Hundreds of people lined the streets to show their support as the soldiers celebrated the milestone and cemented the RAVC’s strong bond with the town and borough.
Over 200 officers and soldiers including a mounted contingent and working dogs from the 1st Military Working Dog Regiment based at St George’s Barracks, North Luffenham took part, led by the Chief Veterinary Officer, Lt Col Neil Smith.
The salute was taken by the Colonel Commandant of the Royal Army Veterinary Corps, Major General Roly Walker and music was provided by the Bands of the Royal Signals and the Army Medical Services.
Members of the RAVC Association and the Melton Branch of The Royal British Legion also joined the marching troops.
Mayor Pru Chandler from Melton Borough Council said: “The RAVC has played a huge part in local life in Melton Mowbray for many years and we are extremely honoured to celebrate their centenary. Many of our families in the borough have friends and relatives who have seen active service, so it is our privilege to recognise the work of our local military personnel who risk their lives to serve our country.”
The Corps sees Melton Mowbray as its home. Lieutenant Colonel Martyn Thompson
Lieutenant Colonel Martyn Thompson, the Commanding Officer of the Defence Animal Training Regiment based in Melton Mowbray said: “On behalf of the RAVC I would like to thank the people of Melton Mowbray and the wider community for their ongoing support.
“The Corps sees Melton Mowbray as its home. Whilst the RAVC has been based here formally since 1946, the British Army and its animals have been associated with the town since 1905 when the Army Remount Services purchased a stud farm and 400 acres of grazing land. The link between the town and the military remains as strong as ever.’’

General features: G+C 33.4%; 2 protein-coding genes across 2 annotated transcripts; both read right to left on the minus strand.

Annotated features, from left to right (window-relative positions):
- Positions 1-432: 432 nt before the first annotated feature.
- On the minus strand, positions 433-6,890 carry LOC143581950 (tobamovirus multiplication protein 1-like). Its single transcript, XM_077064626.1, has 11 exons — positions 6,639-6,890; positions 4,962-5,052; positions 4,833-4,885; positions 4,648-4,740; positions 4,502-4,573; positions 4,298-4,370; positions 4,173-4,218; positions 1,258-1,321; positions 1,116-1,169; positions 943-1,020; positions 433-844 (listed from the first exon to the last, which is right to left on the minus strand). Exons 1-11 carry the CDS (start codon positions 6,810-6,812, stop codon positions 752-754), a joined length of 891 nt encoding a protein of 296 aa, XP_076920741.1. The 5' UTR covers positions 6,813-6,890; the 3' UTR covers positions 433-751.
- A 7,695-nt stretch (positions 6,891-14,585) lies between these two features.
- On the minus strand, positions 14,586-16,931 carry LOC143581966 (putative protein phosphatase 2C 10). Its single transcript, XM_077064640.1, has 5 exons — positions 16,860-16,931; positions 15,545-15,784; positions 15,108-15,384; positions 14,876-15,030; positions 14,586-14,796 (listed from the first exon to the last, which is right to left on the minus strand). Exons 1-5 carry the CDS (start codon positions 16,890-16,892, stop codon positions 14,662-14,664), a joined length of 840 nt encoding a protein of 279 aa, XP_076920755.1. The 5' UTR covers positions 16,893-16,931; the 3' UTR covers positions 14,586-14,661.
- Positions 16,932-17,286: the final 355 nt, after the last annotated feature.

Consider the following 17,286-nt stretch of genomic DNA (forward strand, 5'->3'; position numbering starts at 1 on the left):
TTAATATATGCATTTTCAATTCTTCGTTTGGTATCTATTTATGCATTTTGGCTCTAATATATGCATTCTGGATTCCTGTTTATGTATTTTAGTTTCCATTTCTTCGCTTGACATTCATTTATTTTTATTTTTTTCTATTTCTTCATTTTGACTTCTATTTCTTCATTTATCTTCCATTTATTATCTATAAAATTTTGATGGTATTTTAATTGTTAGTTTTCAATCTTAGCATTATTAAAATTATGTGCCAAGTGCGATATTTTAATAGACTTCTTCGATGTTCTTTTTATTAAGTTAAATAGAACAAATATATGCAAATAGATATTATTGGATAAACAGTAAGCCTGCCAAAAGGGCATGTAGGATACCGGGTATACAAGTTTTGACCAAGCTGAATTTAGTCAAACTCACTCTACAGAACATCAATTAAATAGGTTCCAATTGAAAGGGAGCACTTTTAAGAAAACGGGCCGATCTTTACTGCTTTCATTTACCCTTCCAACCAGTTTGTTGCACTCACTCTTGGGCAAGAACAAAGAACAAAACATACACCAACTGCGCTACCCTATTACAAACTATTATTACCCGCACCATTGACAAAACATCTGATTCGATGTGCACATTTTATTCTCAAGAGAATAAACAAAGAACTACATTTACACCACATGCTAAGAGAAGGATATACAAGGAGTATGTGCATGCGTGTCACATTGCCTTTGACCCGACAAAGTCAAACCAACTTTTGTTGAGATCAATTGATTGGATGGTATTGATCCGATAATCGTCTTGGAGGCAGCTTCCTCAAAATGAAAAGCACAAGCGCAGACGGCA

Defence Secretary Gavin Williamson said: “I am extremely honoured to celebrate the centenary of the Royal Army Veterinary Corps. When you hear of the work that these animals do in the fields of combat, you can’t help but feel the upmost admiration – not just for them but for their handlers and all those that care for them during their service.
“This parade cements the strong ties between the Corps and Melton Mowbray.”
The event also marked the renaming of the Defence Animal Training Regiment base, known locally as the Defence Animal Centre, to Remount Barracks.
History of the Corps
Until the end of C18th there was no veterinary service in the British Army, and the treatment of Army horses was the responsibility of those contracted to shoe and supply medicines for them. Heavy losses of horses during campaigns in the late C18th, parliamentary debate and media attention forced the Committee of General Officers to agree to the formation of a military veterinary service in 1796.
On 27 November 1918 King George V conferred the Royal prefix to the Corps in recognition of its work. In a letter of congratulations, the Quartermaster General wrote, ‘The Corps, by its initiative and scientific methods, has placed military veterinary organisation on a higher plane. The high standard which it has maintained at home and throughout all theatres has resulted in … an increased mobility of mounted units and a mitigation of animal suffering un-approached in any previous military operation.’
Did you know:
- It is estimated about 16 million animals served in WWI, including horses, mules, camels, dogs and pigeons.
- Of the 2.5 million injured animals treated by the Army Veterinary Corps during WWI, over 85 per cent returned to duty.
- Today there are around 500 horses and 900 dogs serving in the British Army.
- The Royal Army Veterinary Corps plays a vital role in Defence, working primarily in handling, training and caring for military dogs and horses.
- A veterinary officer in the RAVC has a dual role in looking after animals and being in command of soldiers.
- A veterinary technician supports the veterinary officer keeping the animals healthy, taking care of equipment and nursing any military animals that are in hospital.
- Dog handlers travel all over the world with their military working dogs. Specialised training leads to detection of explosives and arms, as well as illegal drugs.